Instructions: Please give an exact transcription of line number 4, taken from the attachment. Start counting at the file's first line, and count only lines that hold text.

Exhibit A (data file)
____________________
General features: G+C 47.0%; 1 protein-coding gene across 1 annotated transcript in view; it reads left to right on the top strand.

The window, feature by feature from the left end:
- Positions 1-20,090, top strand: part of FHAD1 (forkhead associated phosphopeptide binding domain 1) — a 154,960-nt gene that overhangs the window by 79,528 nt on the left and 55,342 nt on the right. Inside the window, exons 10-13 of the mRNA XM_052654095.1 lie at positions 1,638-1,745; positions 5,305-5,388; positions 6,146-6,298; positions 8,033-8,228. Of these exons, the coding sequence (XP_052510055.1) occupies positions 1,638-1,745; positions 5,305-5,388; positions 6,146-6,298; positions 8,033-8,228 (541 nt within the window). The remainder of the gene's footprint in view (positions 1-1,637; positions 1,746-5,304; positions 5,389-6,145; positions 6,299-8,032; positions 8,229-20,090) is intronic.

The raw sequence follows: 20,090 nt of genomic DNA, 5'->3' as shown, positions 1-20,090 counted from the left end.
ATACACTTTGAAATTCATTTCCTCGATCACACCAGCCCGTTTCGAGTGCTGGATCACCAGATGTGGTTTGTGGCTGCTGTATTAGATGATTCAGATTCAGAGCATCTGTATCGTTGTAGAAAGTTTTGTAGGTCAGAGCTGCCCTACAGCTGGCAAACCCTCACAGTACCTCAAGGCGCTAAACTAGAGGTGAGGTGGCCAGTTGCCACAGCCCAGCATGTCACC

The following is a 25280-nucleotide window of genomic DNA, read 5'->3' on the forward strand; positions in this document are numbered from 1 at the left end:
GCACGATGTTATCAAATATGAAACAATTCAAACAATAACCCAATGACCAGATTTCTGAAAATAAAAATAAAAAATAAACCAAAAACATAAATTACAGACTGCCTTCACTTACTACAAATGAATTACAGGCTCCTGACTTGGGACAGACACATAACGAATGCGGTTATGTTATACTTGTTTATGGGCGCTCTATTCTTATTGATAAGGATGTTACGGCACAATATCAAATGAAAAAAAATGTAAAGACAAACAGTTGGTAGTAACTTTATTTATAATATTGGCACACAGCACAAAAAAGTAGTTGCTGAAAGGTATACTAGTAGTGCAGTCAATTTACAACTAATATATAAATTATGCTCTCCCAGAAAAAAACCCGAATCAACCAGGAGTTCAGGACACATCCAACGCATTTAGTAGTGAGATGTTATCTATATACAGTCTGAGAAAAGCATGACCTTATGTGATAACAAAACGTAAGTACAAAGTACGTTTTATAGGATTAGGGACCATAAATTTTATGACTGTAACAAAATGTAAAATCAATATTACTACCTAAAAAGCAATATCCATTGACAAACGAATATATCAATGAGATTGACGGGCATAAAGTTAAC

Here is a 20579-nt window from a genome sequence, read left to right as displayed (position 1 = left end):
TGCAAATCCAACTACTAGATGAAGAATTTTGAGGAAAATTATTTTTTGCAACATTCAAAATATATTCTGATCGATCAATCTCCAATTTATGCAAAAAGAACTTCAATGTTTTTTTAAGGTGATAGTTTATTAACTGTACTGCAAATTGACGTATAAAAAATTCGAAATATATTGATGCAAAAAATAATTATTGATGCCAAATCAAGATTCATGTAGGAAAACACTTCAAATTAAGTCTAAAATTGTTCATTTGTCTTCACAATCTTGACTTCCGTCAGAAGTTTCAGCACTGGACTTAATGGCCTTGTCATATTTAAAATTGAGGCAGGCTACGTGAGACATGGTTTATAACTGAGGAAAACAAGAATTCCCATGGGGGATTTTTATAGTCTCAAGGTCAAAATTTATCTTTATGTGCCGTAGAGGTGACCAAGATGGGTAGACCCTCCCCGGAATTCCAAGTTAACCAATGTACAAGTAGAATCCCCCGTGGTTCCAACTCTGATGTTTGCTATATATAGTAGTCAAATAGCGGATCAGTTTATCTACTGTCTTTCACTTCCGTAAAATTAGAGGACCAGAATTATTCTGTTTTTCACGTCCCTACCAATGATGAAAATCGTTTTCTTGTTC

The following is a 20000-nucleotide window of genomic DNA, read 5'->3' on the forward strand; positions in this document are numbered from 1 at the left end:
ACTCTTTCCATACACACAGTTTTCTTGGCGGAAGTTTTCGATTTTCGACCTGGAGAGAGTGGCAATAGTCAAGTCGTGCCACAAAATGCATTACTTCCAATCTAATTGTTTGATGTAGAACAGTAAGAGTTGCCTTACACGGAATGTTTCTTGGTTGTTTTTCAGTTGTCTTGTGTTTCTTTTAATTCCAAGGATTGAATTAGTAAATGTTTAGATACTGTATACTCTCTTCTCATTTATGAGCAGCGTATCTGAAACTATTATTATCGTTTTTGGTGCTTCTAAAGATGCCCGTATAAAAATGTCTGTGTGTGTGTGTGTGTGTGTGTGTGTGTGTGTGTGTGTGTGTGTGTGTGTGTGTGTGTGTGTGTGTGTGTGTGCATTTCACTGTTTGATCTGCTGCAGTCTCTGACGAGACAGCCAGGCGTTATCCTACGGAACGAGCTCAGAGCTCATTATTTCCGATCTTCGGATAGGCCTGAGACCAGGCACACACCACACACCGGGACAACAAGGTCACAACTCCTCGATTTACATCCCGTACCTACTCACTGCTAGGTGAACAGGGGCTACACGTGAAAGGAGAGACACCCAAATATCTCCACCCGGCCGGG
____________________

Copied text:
The raw sequence follows: 20,090 nt of genomic DNA, 5'->3' as shown, positions 1-20,090 counted from the left end.